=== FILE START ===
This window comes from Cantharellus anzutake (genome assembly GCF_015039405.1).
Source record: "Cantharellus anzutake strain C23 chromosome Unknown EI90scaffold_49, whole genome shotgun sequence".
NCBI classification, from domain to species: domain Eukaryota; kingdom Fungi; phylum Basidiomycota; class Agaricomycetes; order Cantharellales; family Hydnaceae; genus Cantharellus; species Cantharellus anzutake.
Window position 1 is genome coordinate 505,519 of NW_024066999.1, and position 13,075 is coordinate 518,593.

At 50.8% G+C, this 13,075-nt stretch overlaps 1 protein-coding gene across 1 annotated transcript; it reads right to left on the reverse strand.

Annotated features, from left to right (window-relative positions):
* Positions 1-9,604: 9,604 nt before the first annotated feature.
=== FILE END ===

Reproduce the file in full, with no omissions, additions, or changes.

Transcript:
This window comes from Cantharellus anzutake (genome assembly GCF_015039405.1).
Source record: "Cantharellus anzutake strain C23 chromosome Unknown EI90scaffold_49, whole genome shotgun sequence".
NCBI classification, from domain to species: domain Eukaryota; kingdom Fungi; phylum Basidiomycota; class Agaricomycetes; order Cantharellales; family Hydnaceae; genus Cantharellus; species Cantharellus anzutake.
Window position 1 is genome coordinate 505,519 of NW_024066999.1, and position 13,075 is coordinate 518,593.

At 50.8% G+C, this 13,075-nt stretch overlaps 1 protein-coding gene across 1 annotated transcript; it reads right to left on the reverse strand.

Annotated features, from left to right (window-relative positions):
* Positions 1-9,604: 9,604 nt before the first annotated feature.